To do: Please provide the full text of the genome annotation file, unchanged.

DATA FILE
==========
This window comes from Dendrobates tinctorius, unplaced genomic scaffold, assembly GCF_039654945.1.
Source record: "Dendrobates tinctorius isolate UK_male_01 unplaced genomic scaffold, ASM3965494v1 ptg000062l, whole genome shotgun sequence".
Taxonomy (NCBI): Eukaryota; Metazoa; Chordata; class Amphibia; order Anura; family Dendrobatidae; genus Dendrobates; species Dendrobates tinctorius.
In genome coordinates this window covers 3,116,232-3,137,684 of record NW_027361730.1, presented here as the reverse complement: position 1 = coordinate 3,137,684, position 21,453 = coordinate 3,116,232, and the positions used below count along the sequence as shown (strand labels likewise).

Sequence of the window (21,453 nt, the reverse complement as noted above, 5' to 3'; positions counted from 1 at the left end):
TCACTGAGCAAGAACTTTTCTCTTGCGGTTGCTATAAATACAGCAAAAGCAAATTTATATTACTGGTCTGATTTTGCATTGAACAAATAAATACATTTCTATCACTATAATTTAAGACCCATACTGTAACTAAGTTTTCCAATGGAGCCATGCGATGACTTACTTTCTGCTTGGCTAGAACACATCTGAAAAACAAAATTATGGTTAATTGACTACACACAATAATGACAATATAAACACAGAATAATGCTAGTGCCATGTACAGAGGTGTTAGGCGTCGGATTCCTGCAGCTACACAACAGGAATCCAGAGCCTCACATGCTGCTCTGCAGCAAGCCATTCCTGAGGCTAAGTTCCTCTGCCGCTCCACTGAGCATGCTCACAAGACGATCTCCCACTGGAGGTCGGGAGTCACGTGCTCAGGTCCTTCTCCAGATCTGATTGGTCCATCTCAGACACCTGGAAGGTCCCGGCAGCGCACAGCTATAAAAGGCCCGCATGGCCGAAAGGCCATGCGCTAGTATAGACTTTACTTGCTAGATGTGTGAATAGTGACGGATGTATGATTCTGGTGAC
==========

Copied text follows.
This window comes from Dendrobates tinctorius, unplaced genomic scaffold, assembly GCF_039654945.1.
Source record: "Dendrobates tinctorius isolate UK_male_01 unplaced genomic scaffold, ASM3965494v1 ptg000062l, whole genome shotgun sequence".
Taxonomy (NCBI): Eukaryota; Metazoa; Chordata; class Amphibia; order Anura; family Dendrobatidae; genus Dendrobates; species Dendrobates tinctorius.
In genome coordinates this window covers 3,116,232-3,137,684 of record NW_027361730.1, presented here as the reverse complement: position 1 = coordinate 3,137,684, position 21,453 = coordinate 3,116,232, and the positions used below count along the sequence as shown (strand labels likewise).

Sequence of the window (21,453 nt, the reverse complement as noted above, 5' to 3'; positions counted from 1 at the left end):
TCACTGAGCAAGAACTTTTCTCTTGCGGTTGCTATAAATACAGCAAAAGCAAATTTATATTACTGGTCTGATTTTGCATTGAACAAATAAATACATTTCTATCACTATAATTTAAGACCCATACTGTAACTAAGTTTTCCAATGGAGCCATGCGATGACTTACTTTCTGCTTGGCTAGAACACATCTGAAAAACAAAATTATGGTTAATTGACTACACACAATAATGACAATATAAACACAGAATAATGCTAGTGCCATGTACAGAGGTGTTAGGCGTCGGATTCCTGCAGCTACACAACAGGAATCCAGAGCCTCACATGCTGCTCTGCAGCAAGCCATTCCTGAGGCTAAGTTCCTCTGCCGCTCCACTGAGCATGCTCACAAGACGATCTCCCACTGGAGGTCGGGAGTCACGTGCTCAGGTCCTTCTCCAGATCTGATTGGTCCATCTCAGACACCTGGAAGGTCCCGGCAGCGCACAGCTATAAAAGGCCCGCATGGCCGAAAGGCCATGCGCTAGTATAGACTTTACTTGCTAGATGTGTGAATAGTGACGGATGTATGATTCTGGTGAC